The next time we did it was later the same winter. It was the same route, but instead of hiking just Zealand, West Bond, Bond and Bondcliff we also threw in Hale. Unfortunately, upon approaching the summit of Hale, I felt weak and sick to my stomach. I dropped my pack below the summit, realizing I would not be able to go on, and when I tagged the summit I got very sick. I stumbled down Hale that day and was getting ready to go back to the car I’d dropped in the parking area off of Route 302.

I got down to the bottom of the mountain and I sat for a while and thought about why we were attempting to hike the 48 twice that winter. It was because my friend Vicki Pearson died of cancer and this was our tribute to her. We were raising funds for the Jimmy Fund and Dana-Farber Cancer Institute in her name.

Sitting there, feeling sorry for myself, I realized in the end there wasn’t a day that went by when Vicki didn’t feel like vomiting. That was enough to make me continue on my way. Strangely enough we finished the traverse in a very good time and after a few miles I no longer felt sick.

The third time we did the traverse we walked in the opposite direction, from the Kancamagus up to Route 302. Once again we added in Hale. It was a long day and we didn’t see another soul the entire time. It was an eerily calm before the storm kind of day. You can see it in the photo above. The clouds grew thick and beheaded some of the higher peaks and yet there’s Atticus, plodding along without caring about the gathering storm.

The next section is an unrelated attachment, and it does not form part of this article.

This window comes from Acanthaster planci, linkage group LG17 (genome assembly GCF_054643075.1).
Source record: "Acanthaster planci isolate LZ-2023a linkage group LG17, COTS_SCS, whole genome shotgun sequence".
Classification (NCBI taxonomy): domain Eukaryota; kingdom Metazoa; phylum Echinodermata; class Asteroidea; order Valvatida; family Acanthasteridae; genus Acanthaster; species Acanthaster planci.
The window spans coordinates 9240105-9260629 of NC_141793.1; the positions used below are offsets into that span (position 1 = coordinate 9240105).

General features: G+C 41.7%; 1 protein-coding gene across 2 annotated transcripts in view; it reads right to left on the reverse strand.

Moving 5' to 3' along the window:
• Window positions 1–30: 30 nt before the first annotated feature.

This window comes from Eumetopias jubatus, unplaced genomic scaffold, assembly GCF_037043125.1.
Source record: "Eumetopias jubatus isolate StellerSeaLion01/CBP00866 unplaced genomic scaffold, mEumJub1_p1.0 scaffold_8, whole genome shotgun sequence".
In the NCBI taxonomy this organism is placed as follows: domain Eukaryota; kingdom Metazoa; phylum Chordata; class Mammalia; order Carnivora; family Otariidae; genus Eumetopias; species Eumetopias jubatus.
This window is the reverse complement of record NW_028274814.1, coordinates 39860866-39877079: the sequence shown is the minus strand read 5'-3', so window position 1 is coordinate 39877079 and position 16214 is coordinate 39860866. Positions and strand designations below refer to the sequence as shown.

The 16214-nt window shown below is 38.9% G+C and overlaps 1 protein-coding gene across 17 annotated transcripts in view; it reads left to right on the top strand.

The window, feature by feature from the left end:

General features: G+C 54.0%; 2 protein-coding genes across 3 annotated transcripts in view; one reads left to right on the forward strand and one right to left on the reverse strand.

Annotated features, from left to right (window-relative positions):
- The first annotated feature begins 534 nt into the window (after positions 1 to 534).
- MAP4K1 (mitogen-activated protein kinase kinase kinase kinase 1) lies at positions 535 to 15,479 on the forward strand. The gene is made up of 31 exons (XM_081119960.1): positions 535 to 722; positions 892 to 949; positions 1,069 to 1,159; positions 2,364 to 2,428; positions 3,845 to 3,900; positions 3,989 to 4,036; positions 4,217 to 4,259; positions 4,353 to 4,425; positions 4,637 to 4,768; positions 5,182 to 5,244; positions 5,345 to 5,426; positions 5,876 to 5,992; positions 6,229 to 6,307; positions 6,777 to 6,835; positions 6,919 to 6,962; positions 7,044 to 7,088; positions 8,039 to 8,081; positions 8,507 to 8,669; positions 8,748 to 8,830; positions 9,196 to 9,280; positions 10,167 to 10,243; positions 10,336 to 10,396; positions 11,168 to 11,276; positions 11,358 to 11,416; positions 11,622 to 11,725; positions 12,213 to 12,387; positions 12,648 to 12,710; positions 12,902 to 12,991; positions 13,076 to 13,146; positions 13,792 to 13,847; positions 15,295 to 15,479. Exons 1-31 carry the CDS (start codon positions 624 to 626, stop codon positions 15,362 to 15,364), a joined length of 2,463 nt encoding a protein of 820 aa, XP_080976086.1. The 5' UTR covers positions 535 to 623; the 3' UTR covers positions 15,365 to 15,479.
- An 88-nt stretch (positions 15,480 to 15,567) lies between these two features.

One of the reasons I love this photo so is because of the way it shows the scope of Atticus among the mountains. Here he is in the middle of a 25 mile hike over five 4,000-foot peaks. It’s clear he’s focused, but also comfortable, and right at home.

He’s the little dog who would and could.

When I’m tired and I see his little body moving forward like this I remind myself I can do nearly anything with him by my side.

So now that you see some of the lengths this little dog is willing to go to help animals in need at Angell Animal Medical Center, just how far are you willing to go?

You have it easy. You can sit home and watch Atticus’ progress from the comfort of your warm home this winter. All you have to do is pick a peak, make a donation and sit back and watch Atticus lead you through an unforgettable winter. And when he’s doing this, remember he was once a patient at Angell, relying on the kindness of strangers when he was battling what we thought was cancer. I was so moved by the way this non-profit organization fill everyone with hope – especially when it is most needed – I knew then and there I’d do my best to support them whenever I could. It’s one of the reasons we’ll be donating a portion of the author’s royalties from book sales of ‘Following Atticus’ to Angell Animal Medical Center.